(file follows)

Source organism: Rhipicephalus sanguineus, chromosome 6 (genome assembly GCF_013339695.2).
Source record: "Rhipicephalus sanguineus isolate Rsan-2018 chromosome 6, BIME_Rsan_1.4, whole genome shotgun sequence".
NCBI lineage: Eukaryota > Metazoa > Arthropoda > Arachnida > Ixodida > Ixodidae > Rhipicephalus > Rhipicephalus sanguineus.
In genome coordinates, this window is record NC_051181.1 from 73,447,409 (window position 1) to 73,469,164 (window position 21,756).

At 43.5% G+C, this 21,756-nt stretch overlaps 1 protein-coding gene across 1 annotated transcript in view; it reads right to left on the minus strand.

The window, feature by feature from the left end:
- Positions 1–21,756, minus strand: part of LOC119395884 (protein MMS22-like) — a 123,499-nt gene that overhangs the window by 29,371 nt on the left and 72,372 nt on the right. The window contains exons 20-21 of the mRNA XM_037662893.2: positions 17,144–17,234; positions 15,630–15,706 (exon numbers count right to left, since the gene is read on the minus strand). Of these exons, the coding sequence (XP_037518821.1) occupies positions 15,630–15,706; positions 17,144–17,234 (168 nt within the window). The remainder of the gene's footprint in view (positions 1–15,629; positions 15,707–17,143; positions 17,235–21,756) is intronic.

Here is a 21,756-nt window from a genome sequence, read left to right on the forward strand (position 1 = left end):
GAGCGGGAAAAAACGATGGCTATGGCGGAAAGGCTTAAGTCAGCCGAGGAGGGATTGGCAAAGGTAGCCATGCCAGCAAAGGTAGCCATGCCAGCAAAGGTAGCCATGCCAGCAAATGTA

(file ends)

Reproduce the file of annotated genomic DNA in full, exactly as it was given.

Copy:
Source organism: Rhipicephalus sanguineus, chromosome 6 (genome assembly GCF_013339695.2).
Source record: "Rhipicephalus sanguineus isolate Rsan-2018 chromosome 6, BIME_Rsan_1.4, whole genome shotgun sequence".
NCBI lineage: Eukaryota > Metazoa > Arthropoda > Arachnida > Ixodida > Ixodidae > Rhipicephalus > Rhipicephalus sanguineus.
In genome coordinates, this window is record NC_051181.1 from 73,447,409 (window position 1) to 73,469,164 (window position 21,756).

At 43.5% G+C, this 21,756-nt stretch overlaps 1 protein-coding gene across 1 annotated transcript in view; it reads right to left on the minus strand.

The window, feature by feature from the left end:
- Positions 1–21,756, minus strand: part of LOC119395884 (protein MMS22-like) — a 123,499-nt gene that overhangs the window by 29,371 nt on the left and 72,372 nt on the right. The window contains exons 20-21 of the mRNA XM_037662893.2: positions 17,144–17,234; positions 15,630–15,706 (exon numbers count right to left, since the gene is read on the minus strand). Of these exons, the coding sequence (XP_037518821.1) occupies positions 15,630–15,706; positions 17,144–17,234 (168 nt within the window). The remainder of the gene's footprint in view (positions 1–15,629; positions 15,707–17,143; positions 17,235–21,756) is intronic.

Here is a 21,756-nt window from a genome sequence, read left to right on the forward strand (position 1 = left end):
GAGCGGGAAAAAACGATGGCTATGGCGGAAAGGCTTAAGTCAGCCGAGGAGGGATTGGCAAAGGTAGCCATGCCAGCAAAGGTAGCCATGCCAGCAAAGGTAGCCATGCCAGCAAATGTA